Of course deficit hawks and free market aficionados (e.g. the IMF) do not want the government to assume active roles by spending on public projects to fight joblessness and other serious social ills. But Ethiopia is a poor country and cannot afford to indulge in the luxury of ‘low’ inflation and support an expensive welfare state policy on the model of rich Europe, United States and Canada. The European Union, for example, demands its member countries that they arrest annual inflation below 3 percent per annum. So such policies—while good at maintaining low and stable price levels–discourage national governments from undertaking important public investments that create jobs to their desperate citizens, and the result would be huge unemployment (as high as 20 percent in Spain, for instance). But since most EU member states are wealthy enough to provide acceptable unemployment benefits and other social security payments to the unemployed, they are to some extent successful in ensuring social cohesion and political stability, and their leaders do not leave in permanent paranoia unlike our leaders who are constantly scared of the unemployed youth.
Thus public policies designed to reduce unemployment, besides to their role in creating sufficient demand for our green revolution, will also relieve our leaders of painful paranoia if such policies focus on long-term economic gains than short-term political advantages such as the pork barrel expenditures undertaken between 2005 and 2010, whose only tangible effects were shattering inflation and massive macroeconomic dislocations. The trade-off between tackling unemployment and running the risk of sliding into uncontrollable and socially destabilizing price hike should not escape the attention of our policy makers.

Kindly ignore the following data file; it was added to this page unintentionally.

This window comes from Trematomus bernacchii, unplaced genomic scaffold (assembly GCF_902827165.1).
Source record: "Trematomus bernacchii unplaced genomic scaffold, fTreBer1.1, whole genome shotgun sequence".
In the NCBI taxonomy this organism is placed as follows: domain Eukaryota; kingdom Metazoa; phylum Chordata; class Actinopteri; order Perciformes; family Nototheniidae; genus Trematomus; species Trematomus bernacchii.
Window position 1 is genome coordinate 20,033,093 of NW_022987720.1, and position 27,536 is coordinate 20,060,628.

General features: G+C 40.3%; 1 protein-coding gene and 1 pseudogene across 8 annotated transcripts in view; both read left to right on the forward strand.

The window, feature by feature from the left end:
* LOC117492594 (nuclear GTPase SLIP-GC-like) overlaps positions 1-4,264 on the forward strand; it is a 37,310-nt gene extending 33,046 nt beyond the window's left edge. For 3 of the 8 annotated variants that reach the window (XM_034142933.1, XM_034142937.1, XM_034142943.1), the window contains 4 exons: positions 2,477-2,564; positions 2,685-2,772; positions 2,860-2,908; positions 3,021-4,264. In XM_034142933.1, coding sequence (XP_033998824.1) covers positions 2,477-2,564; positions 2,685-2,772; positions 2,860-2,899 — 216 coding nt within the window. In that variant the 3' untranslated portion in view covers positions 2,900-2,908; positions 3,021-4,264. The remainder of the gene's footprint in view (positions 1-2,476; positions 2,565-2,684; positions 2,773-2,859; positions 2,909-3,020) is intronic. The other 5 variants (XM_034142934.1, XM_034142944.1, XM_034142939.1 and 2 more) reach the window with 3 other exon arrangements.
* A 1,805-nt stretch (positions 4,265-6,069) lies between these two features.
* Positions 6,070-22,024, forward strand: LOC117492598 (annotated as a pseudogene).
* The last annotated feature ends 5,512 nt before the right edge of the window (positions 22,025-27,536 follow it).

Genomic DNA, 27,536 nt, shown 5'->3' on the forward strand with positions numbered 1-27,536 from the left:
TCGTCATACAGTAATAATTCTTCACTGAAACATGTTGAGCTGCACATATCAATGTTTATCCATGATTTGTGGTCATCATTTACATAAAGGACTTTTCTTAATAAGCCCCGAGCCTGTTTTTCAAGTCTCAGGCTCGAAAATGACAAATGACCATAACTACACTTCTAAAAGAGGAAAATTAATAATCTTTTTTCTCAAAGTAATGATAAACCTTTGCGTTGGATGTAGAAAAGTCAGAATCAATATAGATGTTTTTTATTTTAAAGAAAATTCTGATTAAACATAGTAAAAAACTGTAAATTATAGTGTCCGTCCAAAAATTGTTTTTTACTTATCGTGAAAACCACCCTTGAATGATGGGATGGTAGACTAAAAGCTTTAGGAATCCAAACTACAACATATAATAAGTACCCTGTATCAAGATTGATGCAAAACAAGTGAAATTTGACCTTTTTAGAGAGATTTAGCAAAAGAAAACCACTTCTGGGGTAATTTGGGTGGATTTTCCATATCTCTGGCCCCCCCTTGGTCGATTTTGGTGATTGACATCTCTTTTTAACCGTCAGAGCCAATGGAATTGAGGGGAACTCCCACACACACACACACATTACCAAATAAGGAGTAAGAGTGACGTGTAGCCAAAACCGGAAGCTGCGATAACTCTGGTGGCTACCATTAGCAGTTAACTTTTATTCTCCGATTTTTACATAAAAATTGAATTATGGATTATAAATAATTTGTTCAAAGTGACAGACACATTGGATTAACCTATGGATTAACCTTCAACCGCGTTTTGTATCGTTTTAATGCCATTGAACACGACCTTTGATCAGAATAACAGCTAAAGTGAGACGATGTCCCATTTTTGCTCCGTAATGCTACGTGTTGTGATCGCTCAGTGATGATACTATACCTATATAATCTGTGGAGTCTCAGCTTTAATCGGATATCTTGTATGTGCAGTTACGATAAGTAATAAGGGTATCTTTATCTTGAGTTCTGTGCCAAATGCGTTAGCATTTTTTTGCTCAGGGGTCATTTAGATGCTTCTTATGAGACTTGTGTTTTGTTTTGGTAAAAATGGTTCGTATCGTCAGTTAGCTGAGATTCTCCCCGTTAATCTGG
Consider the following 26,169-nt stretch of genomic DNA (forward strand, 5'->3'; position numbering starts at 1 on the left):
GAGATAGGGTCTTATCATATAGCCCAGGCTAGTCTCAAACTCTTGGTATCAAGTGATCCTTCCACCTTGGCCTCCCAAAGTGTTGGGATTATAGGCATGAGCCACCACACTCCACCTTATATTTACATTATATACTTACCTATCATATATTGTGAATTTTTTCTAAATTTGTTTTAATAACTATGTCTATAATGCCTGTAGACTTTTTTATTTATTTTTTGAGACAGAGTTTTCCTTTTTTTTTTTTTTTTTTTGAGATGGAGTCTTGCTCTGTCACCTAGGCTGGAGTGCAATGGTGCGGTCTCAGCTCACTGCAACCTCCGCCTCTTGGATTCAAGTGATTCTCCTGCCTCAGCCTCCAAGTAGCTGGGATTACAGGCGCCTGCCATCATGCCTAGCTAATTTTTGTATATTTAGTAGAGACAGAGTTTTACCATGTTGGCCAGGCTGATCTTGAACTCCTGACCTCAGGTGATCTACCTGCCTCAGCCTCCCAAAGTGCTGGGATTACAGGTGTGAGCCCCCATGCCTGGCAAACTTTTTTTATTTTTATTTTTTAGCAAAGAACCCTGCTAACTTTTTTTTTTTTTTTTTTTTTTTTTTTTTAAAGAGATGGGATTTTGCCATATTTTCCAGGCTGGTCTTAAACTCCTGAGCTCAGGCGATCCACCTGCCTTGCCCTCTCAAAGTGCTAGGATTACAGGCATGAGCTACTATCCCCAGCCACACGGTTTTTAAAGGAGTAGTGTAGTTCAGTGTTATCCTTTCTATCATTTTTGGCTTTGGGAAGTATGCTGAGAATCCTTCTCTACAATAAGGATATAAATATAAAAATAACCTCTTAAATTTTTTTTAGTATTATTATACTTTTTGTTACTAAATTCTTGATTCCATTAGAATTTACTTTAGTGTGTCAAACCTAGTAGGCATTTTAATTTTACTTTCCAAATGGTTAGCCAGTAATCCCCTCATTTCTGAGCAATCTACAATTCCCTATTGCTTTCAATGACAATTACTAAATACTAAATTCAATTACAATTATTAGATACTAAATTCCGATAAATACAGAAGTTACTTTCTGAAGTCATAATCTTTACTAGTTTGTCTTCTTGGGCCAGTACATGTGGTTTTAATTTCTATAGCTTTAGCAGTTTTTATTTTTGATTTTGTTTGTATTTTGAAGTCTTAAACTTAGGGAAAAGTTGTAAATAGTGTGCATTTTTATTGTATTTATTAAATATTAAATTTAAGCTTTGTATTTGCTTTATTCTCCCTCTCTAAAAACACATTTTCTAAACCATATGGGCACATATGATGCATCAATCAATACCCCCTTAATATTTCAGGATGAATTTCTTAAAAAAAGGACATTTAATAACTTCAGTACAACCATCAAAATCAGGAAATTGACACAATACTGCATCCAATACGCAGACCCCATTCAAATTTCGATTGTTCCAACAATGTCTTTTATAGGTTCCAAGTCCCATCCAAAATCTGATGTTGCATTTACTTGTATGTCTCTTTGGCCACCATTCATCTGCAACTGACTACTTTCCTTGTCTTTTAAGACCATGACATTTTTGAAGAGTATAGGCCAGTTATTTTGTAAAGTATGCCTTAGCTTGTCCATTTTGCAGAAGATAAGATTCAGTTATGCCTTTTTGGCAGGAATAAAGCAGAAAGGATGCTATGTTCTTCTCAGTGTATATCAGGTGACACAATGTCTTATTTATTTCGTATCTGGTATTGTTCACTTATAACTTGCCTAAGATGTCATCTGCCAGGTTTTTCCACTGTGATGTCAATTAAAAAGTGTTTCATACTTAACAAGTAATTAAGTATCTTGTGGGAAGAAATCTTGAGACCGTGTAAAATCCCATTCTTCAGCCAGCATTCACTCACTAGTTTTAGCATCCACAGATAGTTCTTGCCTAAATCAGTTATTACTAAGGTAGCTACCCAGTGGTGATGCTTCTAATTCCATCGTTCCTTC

To sum up, green revolution in Ethiopia needs a comprehensive strategic intervention led by the government, and in addition to the traditional approach based on intensification of farm inputs like fertilizer and pesticides, it requires the expansion of fast and durable road and other transportation networks; the establishment of an efficient agricultural banking sector; launching an innovative population control policy; designing and implementing a comprehensive rural electrification programme; the existence of a peaceful and healthy society; making peace at home and with our neighbours and most importantly a strong (and democratic) government with a goal of maintaining social cohesion and economic security by acting as the guardians of those in the social periphery where the market has little or no interest to meet their special needs and circumstances.